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July 13, 2017

The National Black and Brown Elected Officials Summit


July 13, 2017 

The National Black and Brown Elected Officials Summit Honoring the 50th Anniversary of the Breakthrough Elections of Mayor Richard Hatcher of Gary, Indiana and Mayor Carl Stokes of Cleveland, Ohio

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The National Black and Brown Elected Officials Summit

Honoring the 50th Anniversary of the Breakthrough Elections of

Mayor Richard Hatcher of Gary, Indiana and Mayor Carl Stokes of Cleveland, Ohio

Senator Bernie Sanders Special Guest Speaker

9:30 A.M.

Saturday, July 15, 2017

at the

Rainbow PUSH Coalition National Headquarters

930 E. 50th Street

Chicago, IL


The late autumn of 1967 was the early spring of black political power in the United States.


That is when Richard G. Hatcher in Gary, Indiana and Carl B. Stokes in Cleveland, Ohio broke through the wall of racism, fear and ignorance segregating black from white to become the first African-American mayors of major U.S. cities.


Elected on the same November day 50 years ago, the two political pioneers blazed a trail for generations of black and brown politicians to follow into City Hall and beyond, including the Oval Office in Washington.


“It was a monumental breakthrough,” said Rev. Jesse L. Jackson, Sr., founder and president of the Rainbow PUSH Coalition. “We’re indebted to these two giants in a special way.”


On Saturday, July 15, 2017, the historic elections of Mayor Hatcher and Mayor Stokes will be commemorated during the National Black and Brown Elected Officials Summit at the Rainbow PUSH Coalition and Citizenship Education Fund 46th Annual International Convention at9:30 A.M. at the coalition’s national headquarters, 930 E. 50th Street, Chicago.


Sen. Bernie Sandersthe progressive conscience of the United States Senate, will be the special guest speaker.


“Sen. Sanders,” Rev. Jackson said, “is in the linage of Hatcher and Stokes. No one has addressed the shameful economic inequality more clearly than Bernie Sanders.”


Although, Mayor Stokes died in 1996 at age 68, Mayor Hatcher, now 83, will attend the event along with the current Mayor of Gary, the Harvard-trained, former Indiana Attorney General, Karen Freeman-Wilson.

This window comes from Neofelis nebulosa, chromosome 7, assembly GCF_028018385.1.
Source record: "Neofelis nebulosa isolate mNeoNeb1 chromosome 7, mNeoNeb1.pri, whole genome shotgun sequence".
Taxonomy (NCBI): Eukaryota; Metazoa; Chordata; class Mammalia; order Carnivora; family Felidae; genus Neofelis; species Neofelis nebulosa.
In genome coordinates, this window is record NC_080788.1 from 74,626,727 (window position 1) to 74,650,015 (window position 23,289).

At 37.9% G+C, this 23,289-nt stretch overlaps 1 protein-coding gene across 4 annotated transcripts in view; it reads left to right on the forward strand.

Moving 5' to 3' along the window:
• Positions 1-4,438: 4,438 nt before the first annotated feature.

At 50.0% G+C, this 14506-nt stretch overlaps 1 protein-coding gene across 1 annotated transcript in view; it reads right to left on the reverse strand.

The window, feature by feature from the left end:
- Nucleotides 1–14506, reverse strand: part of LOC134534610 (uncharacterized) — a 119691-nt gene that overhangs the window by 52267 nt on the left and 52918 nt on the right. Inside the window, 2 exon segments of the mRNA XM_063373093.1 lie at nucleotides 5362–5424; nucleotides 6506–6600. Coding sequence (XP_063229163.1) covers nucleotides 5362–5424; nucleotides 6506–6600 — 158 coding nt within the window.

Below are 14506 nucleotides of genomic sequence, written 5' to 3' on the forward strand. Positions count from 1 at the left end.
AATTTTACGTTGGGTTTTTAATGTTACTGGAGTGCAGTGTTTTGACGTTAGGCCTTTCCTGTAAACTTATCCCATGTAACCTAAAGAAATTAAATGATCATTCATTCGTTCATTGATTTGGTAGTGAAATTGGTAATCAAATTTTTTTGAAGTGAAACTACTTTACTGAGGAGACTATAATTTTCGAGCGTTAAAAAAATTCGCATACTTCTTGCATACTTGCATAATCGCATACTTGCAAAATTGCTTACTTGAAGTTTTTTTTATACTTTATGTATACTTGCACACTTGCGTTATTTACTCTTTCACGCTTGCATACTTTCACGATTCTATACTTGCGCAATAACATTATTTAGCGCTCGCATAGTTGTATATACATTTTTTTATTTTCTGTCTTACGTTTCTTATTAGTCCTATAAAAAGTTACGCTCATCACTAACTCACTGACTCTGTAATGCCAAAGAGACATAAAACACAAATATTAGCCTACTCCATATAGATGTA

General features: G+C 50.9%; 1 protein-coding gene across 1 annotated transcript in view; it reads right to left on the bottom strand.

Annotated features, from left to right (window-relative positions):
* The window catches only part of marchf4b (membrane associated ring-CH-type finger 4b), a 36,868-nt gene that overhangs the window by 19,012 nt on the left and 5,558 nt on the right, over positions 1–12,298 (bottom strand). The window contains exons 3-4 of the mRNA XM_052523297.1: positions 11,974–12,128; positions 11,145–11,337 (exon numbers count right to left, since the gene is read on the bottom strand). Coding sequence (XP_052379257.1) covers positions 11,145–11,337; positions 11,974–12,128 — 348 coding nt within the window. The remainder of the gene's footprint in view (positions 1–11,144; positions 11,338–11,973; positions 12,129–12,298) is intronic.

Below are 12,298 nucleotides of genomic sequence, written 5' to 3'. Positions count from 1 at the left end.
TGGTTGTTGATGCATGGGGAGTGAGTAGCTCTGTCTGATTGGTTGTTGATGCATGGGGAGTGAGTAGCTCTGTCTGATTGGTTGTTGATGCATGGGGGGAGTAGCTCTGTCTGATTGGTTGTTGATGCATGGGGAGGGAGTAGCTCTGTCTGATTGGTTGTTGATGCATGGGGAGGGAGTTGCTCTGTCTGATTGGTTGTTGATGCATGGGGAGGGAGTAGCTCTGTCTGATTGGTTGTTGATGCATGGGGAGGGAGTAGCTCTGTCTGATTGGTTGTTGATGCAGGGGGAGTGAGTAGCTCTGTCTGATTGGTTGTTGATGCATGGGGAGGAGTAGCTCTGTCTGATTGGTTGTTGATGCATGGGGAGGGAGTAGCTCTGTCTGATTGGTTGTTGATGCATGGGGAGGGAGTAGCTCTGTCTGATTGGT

It will be a day of remembrance and celebration, but also a day to look ahead and plan the counter attack against what Rev. Jackson calls the “countercultural revolution,” sweeping the country under the Trump administration.


The day will begin at Rainbow PUSH headquarters with a Keep Hope Alive panel discussion from8 - 9:30 A.M. about the state of civil and voting rights. The discussion will be moderated by Santita Jackson, radio host, producer and television political commentator. The panelists include Pennsylvania State Senator Vincent Hughes, Attorney Terry O’Neil, National President of NOW

Rev. Mark Thompson, Sirius Radio host, Trevor Gervais, Executive Director of Common Cause/Illinois, Civil Rights Attorney Barbara Arnwine, Melissa May, Flint Water Crisis Activist, Rev. Dr. Grace Ji-Sun Kim, Medea Benjamin, CODEPINK, and Betty Magness, Rainbow PUSH Illinois Political Director.


The panel discussion will be followed by the summit meeting of black and brown elected officials from across the country with the goal of forging coalitions to resist attacks on voting rights, worker’s rights, immigrant’s rights, women’s rights and environmental protections.


“We are in the midst of a countercultural revolution,” said Rev. Jackson. “Everything we’ve fought for is under attack. All of our progress, all of the country’s progress over the last half century is in grave danger. But when we fight back, we win. We will fight back.”


For a complete schedule of the convention please go

















Media Contact: Don Terry

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